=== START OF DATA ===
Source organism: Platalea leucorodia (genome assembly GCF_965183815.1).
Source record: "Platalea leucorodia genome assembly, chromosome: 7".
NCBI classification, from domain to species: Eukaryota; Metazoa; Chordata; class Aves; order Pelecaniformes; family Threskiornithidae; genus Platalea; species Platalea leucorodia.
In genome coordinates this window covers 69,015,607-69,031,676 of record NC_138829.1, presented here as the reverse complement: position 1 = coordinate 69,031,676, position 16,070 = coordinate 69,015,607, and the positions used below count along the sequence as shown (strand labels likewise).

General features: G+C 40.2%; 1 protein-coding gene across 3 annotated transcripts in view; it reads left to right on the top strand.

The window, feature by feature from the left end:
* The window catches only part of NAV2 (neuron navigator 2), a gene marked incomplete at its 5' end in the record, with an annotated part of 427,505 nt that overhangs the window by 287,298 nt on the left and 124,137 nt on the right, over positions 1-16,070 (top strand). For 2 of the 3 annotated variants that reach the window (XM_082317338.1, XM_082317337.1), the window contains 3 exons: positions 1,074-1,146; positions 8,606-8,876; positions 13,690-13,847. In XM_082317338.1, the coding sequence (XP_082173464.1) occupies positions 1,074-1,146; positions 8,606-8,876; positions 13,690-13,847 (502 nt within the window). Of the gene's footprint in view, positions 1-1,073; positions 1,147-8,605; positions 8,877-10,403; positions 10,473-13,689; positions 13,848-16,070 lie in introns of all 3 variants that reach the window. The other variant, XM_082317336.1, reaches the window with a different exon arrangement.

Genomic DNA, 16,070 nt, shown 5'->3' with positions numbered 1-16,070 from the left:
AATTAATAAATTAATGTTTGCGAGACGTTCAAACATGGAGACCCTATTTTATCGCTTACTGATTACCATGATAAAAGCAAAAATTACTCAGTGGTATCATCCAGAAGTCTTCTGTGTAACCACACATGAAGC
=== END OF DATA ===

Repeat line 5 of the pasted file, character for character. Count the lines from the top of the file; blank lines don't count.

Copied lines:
General features: G+C 40.2%; 1 protein-coding gene across 3 annotated transcripts in view; it reads left to right on the top strand.